A Message from the Santa Cruz Archaeological Society:
Please stay safe and healthy in these unprecedented and difficult times. We look forward to resuming our regular meetings and seeing all of you again soon.
About the SCAS
The Santa Cruz Archaeological Society (SCAS) is a non-profit organization working with multiple agencies, local schools, Native American tribes, and other interest groups to help showcase and preserve local history. A core mission of the Santa Cruz Archaeological Society is to educate the public – including adults, high school students, and others sharing a fascination with California’s unique history and cultures – on recent theories and current archaeological research in the Monterey Bay region, California, and beyond.
The Santa Cruz Archaeological Society is also a member of the Council of Allied Societies, a forum organized by the Society for American Archaeology for the advancement of archaeology and the exchange of information about cultural resources protection. In recent years, SCAS has visited primary school classrooms focusing on California history and the Society also regularly participates in the Santa Cruz County History Fair, job fairs, the Aptos Farmer’s Market, and profession meetings of the Society for California Archaeology.
The Santa Cruz Archaeological Society also holds an annual California Archaeology Month Film Fest in October, as well as lectures on local and other specific archaeological topics at free monthly meetings open to the public. Students, parents, grandparents, and anyone with an interest in archaeology, anthropology, or history is invited to join the Santa Cruz Archaeological Society and be a part of the longstanding effort to help preserve local heritage for the future.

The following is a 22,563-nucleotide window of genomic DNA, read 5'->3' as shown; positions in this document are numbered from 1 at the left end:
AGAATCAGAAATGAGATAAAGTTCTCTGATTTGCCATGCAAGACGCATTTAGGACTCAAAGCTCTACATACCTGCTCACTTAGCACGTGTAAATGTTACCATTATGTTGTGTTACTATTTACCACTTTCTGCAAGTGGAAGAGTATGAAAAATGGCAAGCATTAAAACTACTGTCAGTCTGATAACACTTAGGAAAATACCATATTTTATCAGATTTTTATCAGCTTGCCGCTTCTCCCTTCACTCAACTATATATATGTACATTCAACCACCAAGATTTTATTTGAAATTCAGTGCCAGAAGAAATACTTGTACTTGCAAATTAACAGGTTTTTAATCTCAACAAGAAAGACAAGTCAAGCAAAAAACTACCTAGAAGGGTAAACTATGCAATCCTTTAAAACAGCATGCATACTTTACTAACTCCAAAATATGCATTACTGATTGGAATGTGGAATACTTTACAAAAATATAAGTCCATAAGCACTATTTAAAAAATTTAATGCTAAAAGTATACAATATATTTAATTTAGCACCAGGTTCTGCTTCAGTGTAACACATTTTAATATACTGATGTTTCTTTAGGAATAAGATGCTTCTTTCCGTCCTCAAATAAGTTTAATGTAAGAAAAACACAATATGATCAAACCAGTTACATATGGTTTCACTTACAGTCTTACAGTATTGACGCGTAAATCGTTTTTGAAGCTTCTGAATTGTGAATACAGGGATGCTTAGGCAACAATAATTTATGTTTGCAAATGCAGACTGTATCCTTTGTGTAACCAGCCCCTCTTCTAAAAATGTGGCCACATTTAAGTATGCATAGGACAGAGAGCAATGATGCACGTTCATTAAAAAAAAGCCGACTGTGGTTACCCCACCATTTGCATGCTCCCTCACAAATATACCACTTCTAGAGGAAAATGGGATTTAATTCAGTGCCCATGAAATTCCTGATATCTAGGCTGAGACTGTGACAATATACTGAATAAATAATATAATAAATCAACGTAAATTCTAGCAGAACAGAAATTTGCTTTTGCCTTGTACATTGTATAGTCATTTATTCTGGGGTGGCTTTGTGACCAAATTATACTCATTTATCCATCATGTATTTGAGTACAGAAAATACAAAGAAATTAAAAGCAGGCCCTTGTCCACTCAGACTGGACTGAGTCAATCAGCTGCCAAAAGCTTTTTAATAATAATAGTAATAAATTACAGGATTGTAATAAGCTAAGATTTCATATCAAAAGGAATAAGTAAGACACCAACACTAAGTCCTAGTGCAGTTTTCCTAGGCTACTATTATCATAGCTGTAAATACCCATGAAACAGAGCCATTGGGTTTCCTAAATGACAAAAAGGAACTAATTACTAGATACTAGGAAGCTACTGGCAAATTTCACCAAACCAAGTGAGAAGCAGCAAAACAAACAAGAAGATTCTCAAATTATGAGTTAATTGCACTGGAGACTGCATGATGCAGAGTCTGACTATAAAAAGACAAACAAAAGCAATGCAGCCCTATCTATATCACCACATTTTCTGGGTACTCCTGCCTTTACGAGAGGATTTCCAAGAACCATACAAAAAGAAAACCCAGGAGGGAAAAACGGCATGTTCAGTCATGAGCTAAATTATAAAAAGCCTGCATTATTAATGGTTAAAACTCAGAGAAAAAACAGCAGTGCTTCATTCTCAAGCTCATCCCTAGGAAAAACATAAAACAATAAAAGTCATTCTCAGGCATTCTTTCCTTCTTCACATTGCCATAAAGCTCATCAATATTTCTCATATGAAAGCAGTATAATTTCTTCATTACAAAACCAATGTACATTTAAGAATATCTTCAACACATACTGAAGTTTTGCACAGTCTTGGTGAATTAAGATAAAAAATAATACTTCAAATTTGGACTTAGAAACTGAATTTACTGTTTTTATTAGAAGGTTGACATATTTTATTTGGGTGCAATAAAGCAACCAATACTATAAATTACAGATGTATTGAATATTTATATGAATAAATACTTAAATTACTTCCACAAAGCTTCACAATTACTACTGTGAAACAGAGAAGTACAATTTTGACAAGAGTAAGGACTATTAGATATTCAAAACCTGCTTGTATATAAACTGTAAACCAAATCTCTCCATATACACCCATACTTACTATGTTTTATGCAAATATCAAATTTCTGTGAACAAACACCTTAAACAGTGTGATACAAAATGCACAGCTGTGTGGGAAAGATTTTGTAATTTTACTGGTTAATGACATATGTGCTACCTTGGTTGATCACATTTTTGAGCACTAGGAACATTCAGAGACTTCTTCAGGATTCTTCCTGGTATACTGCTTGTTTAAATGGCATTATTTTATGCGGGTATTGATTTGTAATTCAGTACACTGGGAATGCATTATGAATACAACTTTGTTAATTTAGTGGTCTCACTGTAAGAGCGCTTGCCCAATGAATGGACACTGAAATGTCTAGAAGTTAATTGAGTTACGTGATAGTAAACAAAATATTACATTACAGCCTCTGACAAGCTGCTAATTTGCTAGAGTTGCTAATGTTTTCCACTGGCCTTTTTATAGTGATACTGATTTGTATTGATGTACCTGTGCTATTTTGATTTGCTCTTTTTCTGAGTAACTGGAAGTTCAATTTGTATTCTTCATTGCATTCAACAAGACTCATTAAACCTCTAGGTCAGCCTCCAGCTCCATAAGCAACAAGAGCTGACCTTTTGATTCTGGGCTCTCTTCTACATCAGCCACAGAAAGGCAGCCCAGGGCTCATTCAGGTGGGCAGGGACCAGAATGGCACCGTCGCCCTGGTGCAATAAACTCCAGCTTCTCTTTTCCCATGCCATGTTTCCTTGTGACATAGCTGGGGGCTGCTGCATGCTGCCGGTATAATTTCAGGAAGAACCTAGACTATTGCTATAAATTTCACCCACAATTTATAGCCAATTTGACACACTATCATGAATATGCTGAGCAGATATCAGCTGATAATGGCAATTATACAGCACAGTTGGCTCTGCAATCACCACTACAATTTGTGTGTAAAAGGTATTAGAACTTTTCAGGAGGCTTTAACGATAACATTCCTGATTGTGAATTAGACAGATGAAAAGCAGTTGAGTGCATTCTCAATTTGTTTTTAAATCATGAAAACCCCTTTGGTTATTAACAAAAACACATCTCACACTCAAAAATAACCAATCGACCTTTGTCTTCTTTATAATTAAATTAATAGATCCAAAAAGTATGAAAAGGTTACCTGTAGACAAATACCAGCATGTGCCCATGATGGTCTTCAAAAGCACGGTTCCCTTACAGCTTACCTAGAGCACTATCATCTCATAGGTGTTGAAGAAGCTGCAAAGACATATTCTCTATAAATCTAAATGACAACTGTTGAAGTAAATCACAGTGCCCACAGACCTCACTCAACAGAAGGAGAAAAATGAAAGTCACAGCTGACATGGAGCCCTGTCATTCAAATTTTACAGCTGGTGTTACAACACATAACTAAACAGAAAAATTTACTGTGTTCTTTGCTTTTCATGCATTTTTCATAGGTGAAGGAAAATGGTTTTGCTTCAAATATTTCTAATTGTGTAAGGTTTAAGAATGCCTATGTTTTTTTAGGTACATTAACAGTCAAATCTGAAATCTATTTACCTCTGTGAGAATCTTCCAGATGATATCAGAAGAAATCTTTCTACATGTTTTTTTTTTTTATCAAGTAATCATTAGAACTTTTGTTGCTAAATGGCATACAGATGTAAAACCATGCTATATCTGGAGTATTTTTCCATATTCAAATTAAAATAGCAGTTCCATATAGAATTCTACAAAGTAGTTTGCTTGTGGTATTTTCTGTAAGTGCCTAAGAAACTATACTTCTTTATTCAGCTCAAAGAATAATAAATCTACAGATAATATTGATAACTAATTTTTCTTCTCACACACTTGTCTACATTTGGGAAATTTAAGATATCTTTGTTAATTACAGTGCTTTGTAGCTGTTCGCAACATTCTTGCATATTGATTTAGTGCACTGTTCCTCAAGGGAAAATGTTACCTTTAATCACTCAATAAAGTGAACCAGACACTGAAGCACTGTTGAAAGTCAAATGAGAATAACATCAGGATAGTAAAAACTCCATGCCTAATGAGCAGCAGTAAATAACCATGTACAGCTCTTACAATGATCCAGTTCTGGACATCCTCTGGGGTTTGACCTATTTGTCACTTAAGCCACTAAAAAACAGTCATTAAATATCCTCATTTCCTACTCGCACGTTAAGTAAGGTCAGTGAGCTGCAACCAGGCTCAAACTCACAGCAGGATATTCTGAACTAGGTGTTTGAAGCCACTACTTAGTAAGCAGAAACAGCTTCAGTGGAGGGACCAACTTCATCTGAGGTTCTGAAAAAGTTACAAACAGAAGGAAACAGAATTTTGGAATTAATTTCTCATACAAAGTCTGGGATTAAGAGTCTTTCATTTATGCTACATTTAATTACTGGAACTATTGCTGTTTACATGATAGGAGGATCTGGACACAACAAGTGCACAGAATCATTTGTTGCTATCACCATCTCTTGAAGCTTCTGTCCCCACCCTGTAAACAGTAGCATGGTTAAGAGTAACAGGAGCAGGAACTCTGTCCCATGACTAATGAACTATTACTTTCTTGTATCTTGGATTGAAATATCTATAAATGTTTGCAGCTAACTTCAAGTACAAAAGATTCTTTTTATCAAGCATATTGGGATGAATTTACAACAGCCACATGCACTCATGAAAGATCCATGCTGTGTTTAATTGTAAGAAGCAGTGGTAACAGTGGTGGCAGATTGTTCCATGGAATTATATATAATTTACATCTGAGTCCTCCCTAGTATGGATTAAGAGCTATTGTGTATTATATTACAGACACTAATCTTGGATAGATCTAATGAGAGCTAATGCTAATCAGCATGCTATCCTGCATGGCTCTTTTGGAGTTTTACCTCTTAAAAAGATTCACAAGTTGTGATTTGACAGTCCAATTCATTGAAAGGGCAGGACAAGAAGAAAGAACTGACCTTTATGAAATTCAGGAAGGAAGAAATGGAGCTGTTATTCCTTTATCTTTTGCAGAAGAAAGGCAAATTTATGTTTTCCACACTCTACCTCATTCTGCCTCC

In the Spotlight
- Wikipedia Santa Cruz Archaeology Updates: Redman-Hirahara Farmstead, the Lost Adobe and Phoenix Buttons in California Rob Edwards’ recent Wikipedia online encyclopedia updates include: the Redman-Hirahara Farmstead, the Lost Adobe and an entry on Phoenix Buttons in California. Various excavations of the Lost Adobe and the Redman-Hirahara Farmstead were performed by SCAS members. Links below: Redman-Hirahara Farmstead Lost Adobe Phoenix Buttons
- Archaeology Field School: So, What Did You Learn? (video)
"So, What Did You Learn? Perspectives on the Importance of Field School." Interviews with archaeology students and professionals California. Filmed by Fernando Gonzalez at the Cabrillo College Archaeological Field School in 2014, on Santa Rosa Island. YouTube link: https://www.youtube.com/watch?v=1mClxHZEwQ0